There are still 750,000 units in the UK that need to be upgraded or replaced. Is yours one of them? Get in touch with us today and we’ll make sure your critical business operations continue to run smoothly by helping you adhere to the new legislation.
R22 Ban Timeline
1st July 1995 – HCFCs banned except as solvents, refrigerants, for the production of rigid insulating foams and integral skin foams in safety applications, in laboratory uses including research and development, as feedstock in the manufacture of other chemicals and as a carrier gas for sterilisation substances in closed systems.
1st January 1996 – HCFCs banned in equipment produced after 31st December 1995 as refrigerants in non-confined direct evaporation systems, refrigerants in domestic refrigerators and freezers, in motor vehicles, tractors and off road vehicles or trailer air conditioning and inroad public transport air conditioning.
1st January 1998 - HCFC banned in equipment produced after 31st December 1997 for rail public transport air conditioning.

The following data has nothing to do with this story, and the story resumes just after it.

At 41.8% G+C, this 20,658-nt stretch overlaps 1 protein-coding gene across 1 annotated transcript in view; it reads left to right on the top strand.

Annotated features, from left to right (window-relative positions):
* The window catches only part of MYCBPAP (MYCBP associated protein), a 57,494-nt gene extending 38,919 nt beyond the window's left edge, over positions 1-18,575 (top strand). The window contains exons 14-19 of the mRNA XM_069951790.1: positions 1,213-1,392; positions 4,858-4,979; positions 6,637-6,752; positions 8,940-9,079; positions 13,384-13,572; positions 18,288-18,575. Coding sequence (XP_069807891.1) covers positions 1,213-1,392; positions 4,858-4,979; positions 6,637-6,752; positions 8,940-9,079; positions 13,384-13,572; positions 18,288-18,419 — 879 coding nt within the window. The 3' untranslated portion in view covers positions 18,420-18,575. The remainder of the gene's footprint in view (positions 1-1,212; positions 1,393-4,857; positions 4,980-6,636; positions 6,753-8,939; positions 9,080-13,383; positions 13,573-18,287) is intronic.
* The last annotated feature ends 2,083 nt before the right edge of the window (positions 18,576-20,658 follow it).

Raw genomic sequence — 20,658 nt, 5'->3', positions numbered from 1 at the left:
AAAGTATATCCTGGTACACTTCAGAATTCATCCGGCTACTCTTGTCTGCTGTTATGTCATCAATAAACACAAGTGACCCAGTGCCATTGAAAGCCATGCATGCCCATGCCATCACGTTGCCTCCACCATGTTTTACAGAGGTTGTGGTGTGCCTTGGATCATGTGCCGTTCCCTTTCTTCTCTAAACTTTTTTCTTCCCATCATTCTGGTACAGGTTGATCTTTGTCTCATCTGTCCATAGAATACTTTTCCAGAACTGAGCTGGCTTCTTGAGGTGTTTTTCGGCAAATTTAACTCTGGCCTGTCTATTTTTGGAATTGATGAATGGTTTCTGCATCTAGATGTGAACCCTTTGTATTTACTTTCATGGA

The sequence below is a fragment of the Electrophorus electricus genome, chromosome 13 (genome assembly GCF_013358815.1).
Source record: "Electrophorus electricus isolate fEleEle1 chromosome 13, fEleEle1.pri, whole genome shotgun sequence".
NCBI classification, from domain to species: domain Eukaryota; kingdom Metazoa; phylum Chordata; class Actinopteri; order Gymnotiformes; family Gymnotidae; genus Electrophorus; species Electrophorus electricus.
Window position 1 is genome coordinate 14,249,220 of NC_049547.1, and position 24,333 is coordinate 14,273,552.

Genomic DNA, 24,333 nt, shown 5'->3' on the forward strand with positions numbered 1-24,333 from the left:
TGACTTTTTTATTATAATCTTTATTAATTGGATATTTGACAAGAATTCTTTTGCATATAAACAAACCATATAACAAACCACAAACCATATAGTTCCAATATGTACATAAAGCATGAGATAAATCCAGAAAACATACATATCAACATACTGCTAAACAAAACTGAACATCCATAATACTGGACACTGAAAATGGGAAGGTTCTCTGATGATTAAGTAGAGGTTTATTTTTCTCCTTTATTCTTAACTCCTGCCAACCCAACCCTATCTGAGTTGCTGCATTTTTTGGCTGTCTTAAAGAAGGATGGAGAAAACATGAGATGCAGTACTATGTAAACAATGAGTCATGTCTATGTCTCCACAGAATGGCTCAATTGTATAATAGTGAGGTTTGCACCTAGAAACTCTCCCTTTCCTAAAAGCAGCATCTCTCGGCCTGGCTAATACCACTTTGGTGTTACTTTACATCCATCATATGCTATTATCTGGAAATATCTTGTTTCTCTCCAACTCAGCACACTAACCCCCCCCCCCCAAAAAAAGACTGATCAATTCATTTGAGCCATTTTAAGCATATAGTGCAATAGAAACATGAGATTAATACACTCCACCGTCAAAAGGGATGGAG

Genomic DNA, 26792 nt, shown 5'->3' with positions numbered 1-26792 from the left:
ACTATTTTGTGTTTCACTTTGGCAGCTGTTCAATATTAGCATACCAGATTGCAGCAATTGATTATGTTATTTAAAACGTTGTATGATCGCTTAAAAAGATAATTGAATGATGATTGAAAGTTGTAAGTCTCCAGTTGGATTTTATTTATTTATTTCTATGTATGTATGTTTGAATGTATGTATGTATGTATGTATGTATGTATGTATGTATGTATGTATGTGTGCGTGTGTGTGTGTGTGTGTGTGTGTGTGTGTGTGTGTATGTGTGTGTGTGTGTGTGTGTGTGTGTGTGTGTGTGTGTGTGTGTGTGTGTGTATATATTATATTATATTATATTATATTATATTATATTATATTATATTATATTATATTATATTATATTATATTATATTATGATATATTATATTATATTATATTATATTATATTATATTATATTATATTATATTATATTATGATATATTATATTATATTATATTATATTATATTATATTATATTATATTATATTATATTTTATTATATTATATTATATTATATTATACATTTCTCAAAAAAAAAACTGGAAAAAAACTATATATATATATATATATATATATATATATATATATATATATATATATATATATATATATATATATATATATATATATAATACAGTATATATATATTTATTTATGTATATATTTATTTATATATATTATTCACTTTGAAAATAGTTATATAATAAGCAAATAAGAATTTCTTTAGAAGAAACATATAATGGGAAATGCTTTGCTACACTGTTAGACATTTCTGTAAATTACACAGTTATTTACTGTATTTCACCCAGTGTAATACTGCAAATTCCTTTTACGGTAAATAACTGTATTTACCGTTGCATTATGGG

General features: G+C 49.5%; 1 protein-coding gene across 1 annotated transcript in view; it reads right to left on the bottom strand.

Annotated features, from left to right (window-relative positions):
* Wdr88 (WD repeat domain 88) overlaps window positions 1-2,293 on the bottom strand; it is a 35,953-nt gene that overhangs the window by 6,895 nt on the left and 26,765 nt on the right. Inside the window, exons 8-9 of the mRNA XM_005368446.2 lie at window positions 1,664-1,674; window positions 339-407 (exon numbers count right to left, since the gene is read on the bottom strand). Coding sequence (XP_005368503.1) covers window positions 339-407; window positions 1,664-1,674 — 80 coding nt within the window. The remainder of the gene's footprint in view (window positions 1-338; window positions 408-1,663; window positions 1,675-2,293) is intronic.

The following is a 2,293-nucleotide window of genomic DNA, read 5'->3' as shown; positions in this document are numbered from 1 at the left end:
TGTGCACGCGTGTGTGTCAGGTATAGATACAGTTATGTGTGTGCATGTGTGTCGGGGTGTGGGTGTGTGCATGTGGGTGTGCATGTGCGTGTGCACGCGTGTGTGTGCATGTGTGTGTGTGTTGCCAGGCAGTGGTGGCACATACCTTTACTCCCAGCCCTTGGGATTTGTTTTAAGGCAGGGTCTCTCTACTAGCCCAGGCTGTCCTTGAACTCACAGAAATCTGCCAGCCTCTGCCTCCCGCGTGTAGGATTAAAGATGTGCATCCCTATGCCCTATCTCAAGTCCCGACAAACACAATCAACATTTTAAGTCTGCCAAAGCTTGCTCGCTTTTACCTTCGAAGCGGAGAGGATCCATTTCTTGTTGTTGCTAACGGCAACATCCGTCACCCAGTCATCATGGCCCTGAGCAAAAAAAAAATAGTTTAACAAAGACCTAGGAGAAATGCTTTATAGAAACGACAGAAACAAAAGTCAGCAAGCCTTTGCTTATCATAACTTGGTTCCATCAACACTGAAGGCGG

1st January 2000 - HCFC banned in equipment produced after 31st December 1999 for use as refrigerants in public distribution and cold stores and warehouses and as refrigerants for equipment of 150kW and over shaft input.
1st January 2001 – HCFCs banned in all other refrigeration and air conditioning equipment produced after 31st December 2000 with the exception of fixed air conditioning equipment with a cooling capacity of less than 100kW.
1st January 2010 - Virgin (new) HCFC prohibited in the maintenance and servicing of refrigeration and air conditioning equipment existing at that date.
1st January 2015 - Recycled HCFCs will be prohibited in the maintenance and servicing of refrigeration and air conditioning equipment existing at that date.